Bauxite Mining

Where does it come from?




From the ground

Aluminium is the third most abundant element and the most plentiful metal in the Earth’s crust. It is most commonly present as ‘bauxite’, the ore from which primary aluminium metal is produced. Bauxite is a reddish mineral that is normally found about half a metre under the topsoil in a layer between three and five metres deep. The presence of bauxite so close to the Earth’s surface allows the ore to be extracted by a process known as open-cast strip mining.




Through the ‘Bayer’ chemical refining process bauxite is transformed into aluminium oxide or ‘alumina’, the feedstock for the aluminium smelting process. Refining can be carried out close to the bauxite supply mine thus reducing transport costs and increasing efficiency; alternatively some mines ship their ore in bulk to major refineries.


Alumina is dissolved into molten cryolite (sodium aluminium fluoride) within a large carbon lined container known as a ‘pot’. A carbon anode (positive) is lowered into the cryolites and, with the pot lining acting as a cathode, (negative) a direct current with very high amperage and low wattage is passed through the electrolyte. The electrolytic process strips the alumina of its oxygen atoms, reacting with the anode to produce carbon dioxide and depositing molten aluminium at the bottom of the pot. The aluminium is regularly drawn off into a holding furnace for further processing.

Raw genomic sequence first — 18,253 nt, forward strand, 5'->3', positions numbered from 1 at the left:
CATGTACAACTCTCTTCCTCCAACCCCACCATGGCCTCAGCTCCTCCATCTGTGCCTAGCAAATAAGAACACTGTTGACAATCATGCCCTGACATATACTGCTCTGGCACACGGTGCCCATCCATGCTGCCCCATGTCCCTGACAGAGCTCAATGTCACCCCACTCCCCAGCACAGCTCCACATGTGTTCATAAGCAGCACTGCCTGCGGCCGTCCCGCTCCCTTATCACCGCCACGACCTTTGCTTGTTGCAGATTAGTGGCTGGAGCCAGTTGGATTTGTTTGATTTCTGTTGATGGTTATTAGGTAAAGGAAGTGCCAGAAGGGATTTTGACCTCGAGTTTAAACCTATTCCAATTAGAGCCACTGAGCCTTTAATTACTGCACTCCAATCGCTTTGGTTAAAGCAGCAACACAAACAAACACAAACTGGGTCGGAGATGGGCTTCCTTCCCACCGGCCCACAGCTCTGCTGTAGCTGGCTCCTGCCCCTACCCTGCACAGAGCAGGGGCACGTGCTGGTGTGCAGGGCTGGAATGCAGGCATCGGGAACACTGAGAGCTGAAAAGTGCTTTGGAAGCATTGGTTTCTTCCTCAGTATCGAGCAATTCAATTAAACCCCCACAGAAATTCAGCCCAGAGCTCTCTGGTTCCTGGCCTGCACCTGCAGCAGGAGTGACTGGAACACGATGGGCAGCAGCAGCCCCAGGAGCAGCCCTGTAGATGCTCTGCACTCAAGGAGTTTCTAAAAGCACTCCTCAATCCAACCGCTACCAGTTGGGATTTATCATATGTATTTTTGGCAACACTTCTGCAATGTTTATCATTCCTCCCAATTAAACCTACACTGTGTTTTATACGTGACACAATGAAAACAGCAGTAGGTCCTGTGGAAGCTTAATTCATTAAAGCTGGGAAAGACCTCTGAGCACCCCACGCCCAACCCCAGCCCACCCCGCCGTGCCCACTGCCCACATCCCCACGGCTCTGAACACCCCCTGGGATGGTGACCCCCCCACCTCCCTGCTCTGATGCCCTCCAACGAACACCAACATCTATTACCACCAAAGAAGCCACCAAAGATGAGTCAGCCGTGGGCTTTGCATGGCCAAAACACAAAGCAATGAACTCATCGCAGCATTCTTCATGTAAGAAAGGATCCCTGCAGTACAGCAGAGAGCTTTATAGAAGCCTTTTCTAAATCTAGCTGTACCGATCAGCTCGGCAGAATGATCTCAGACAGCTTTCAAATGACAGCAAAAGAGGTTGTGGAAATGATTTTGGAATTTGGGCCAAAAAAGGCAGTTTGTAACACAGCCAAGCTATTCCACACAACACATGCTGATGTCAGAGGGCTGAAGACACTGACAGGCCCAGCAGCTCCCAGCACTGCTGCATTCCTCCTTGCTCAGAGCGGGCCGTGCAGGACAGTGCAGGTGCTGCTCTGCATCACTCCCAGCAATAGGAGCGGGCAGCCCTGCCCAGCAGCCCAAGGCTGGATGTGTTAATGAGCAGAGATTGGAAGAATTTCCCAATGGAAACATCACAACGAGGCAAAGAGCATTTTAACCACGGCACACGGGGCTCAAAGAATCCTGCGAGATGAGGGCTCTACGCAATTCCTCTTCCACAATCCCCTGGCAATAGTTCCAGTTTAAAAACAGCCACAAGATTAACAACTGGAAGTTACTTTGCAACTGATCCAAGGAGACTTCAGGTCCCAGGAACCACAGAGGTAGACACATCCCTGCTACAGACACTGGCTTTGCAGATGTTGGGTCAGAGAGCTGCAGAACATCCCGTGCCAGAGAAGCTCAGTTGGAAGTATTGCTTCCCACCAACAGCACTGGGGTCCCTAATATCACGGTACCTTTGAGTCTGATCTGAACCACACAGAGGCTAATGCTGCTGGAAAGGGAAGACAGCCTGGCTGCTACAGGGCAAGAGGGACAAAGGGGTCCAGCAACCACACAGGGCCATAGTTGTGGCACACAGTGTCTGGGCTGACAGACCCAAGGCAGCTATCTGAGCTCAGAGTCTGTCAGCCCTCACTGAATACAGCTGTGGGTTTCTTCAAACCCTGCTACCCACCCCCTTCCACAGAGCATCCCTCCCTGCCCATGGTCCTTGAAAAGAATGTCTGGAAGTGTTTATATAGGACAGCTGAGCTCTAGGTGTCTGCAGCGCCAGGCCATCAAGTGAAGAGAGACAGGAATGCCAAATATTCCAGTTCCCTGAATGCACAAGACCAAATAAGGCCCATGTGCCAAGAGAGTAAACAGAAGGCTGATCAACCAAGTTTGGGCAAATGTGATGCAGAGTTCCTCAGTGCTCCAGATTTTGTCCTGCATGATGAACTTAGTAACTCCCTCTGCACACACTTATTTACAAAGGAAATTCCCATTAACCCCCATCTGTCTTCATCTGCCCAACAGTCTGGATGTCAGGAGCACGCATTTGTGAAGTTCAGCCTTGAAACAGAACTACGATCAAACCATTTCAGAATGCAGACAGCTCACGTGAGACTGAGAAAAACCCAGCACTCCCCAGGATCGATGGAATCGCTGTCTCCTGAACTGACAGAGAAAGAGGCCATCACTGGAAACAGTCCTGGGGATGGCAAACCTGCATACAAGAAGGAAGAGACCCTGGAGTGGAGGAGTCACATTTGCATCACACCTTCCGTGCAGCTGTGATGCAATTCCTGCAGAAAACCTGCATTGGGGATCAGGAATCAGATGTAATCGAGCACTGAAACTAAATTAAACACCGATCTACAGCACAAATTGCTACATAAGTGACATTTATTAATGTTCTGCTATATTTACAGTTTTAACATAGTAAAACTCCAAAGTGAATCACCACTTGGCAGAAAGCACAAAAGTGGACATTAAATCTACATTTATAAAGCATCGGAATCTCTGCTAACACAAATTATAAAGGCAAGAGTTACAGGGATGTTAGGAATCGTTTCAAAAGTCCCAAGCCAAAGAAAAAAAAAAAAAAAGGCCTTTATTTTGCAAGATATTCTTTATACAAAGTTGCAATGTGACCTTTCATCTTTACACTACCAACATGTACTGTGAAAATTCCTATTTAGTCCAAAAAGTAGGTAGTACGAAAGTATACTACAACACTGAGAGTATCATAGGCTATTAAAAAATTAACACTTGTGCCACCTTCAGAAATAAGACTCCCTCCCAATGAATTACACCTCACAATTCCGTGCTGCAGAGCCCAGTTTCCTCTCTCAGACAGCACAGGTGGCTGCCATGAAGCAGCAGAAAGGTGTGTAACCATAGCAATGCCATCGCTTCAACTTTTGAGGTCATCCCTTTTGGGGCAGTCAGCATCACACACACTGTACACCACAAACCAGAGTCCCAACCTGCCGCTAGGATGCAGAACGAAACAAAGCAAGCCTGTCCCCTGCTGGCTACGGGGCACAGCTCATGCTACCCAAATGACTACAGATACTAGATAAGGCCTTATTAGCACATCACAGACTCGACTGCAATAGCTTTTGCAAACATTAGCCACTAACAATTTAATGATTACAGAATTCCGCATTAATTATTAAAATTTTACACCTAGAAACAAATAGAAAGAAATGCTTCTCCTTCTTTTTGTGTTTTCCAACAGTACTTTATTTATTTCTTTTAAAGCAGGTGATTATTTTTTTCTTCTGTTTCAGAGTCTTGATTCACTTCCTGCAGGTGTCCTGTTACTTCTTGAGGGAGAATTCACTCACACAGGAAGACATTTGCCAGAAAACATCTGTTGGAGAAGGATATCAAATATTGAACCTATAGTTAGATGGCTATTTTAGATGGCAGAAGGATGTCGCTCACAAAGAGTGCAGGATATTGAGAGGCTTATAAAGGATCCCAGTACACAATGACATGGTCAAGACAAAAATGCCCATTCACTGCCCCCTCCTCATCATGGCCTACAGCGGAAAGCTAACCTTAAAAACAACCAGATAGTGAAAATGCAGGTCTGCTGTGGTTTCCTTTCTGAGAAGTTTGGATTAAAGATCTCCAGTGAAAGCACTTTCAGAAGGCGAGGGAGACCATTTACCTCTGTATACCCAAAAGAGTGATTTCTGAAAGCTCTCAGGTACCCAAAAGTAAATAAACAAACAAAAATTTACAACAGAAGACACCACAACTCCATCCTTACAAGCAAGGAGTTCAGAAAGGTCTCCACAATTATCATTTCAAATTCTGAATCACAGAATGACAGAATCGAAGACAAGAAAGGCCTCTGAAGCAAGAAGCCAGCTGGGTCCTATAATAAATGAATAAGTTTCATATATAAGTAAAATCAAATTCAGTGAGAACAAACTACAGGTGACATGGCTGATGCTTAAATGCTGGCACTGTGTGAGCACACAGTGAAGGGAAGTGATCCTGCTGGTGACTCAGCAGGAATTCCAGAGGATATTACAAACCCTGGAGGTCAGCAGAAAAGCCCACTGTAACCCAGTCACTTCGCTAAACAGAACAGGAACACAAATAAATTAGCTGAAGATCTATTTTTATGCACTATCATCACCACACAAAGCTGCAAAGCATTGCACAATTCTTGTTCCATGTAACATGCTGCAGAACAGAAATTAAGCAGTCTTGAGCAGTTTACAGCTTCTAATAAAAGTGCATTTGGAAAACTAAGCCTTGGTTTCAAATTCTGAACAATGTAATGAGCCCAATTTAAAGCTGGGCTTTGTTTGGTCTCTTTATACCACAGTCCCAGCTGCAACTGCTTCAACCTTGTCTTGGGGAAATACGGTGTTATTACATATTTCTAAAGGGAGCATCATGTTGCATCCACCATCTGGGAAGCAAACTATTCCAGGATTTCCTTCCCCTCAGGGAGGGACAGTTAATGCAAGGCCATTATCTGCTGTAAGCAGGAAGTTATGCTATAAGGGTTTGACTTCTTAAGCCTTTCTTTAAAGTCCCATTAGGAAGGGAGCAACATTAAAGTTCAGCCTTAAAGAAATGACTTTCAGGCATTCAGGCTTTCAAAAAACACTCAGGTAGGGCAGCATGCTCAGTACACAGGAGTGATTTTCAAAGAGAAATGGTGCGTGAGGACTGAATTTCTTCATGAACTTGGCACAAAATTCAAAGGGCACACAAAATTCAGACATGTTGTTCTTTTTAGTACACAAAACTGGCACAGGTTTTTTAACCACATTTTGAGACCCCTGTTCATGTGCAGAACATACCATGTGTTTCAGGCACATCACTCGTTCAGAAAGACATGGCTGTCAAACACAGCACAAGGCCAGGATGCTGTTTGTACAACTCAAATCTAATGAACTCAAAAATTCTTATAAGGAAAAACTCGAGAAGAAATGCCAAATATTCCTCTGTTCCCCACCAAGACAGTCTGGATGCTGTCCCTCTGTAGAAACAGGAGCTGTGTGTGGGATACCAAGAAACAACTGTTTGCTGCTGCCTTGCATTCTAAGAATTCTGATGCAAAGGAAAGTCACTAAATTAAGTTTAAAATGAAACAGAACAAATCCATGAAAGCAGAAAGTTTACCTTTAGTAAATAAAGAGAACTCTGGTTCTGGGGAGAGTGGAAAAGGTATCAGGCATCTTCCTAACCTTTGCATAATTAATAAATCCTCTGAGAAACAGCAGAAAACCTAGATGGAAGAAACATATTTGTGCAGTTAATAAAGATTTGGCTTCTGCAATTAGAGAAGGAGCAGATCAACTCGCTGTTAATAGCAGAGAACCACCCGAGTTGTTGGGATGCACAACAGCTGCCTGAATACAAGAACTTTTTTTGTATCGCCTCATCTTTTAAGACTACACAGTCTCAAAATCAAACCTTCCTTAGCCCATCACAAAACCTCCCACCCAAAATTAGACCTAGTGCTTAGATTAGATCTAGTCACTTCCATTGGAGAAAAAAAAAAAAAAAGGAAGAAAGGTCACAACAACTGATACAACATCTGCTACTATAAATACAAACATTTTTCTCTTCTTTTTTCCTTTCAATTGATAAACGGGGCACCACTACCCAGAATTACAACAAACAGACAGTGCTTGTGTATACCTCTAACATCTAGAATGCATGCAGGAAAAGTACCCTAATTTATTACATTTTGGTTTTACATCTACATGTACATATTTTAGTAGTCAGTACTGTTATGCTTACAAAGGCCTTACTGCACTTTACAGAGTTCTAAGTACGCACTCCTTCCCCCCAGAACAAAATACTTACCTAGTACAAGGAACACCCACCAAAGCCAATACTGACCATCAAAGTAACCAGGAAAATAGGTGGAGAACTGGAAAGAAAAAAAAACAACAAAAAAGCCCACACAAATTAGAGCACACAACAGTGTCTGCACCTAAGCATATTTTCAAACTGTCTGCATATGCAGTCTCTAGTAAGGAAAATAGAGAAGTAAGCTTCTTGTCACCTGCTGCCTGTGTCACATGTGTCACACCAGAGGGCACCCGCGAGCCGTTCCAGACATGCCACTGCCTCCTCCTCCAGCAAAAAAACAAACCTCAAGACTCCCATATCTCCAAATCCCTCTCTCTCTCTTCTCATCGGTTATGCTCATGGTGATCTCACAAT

From the Ground

Prior to extraction of the bauxite from the strip mine much of the topsoil and some of the original flora is gathered for safe keeping in nurseries. In some instances endangered species of animals and reptiles are also gathered. Once the bauxite has been removed the site is quickly restored using the original materials thereby minimising the environmental impact. This process is known as the ‘rehabilitation process’ and it forms a major part of any mining undertaken in all parts of the globe.